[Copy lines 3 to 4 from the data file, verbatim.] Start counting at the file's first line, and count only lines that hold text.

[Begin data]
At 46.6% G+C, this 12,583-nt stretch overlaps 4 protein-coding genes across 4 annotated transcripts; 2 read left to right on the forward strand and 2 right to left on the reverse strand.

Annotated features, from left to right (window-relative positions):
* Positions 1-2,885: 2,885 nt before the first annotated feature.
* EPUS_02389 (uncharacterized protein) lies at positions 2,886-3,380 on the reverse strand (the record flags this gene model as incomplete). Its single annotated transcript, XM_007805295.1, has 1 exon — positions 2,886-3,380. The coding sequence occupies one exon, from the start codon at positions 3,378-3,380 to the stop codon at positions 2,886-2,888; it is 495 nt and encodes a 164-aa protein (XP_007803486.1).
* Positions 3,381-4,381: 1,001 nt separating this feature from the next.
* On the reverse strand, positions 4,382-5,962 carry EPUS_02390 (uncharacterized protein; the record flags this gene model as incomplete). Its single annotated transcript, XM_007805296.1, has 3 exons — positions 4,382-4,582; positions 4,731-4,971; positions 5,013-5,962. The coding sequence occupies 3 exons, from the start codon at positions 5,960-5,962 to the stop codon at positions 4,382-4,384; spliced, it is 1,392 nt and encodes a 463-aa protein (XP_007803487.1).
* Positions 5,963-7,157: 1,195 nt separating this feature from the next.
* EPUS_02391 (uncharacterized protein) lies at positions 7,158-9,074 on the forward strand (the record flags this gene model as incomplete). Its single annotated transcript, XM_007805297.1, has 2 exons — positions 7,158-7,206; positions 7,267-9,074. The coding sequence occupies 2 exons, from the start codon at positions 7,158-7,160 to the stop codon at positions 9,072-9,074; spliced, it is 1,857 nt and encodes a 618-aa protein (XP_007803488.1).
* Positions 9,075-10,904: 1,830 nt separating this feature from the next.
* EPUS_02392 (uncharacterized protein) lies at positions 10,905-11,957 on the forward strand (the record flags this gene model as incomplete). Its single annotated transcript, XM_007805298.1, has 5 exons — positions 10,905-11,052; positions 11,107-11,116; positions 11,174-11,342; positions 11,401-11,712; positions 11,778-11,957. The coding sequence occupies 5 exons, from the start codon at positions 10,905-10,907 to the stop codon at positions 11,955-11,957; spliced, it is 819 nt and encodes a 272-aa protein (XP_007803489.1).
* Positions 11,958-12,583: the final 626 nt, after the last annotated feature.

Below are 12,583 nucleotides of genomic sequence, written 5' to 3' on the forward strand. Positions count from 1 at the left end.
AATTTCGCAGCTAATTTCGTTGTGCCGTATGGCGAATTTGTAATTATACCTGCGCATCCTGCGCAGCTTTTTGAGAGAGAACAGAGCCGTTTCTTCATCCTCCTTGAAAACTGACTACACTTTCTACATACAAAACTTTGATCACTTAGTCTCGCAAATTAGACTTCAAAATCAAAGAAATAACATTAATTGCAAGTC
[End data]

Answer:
* Positions 1-2,885: 2,885 nt before the first annotated feature.
* EPUS_02389 (uncharacterized protein) lies at positions 2,886-3,380 on the reverse strand (the record flags this gene model as incomplete). Its single annotated transcript, XM_007805295.1, has 1 exon — positions 2,886-3,380. The coding sequence occupies one exon, from the start codon at positions 3,378-3,380 to the stop codon at positions 2,886-2,888; it is 495 nt and encodes a 164-aa protein (XP_007803486.1).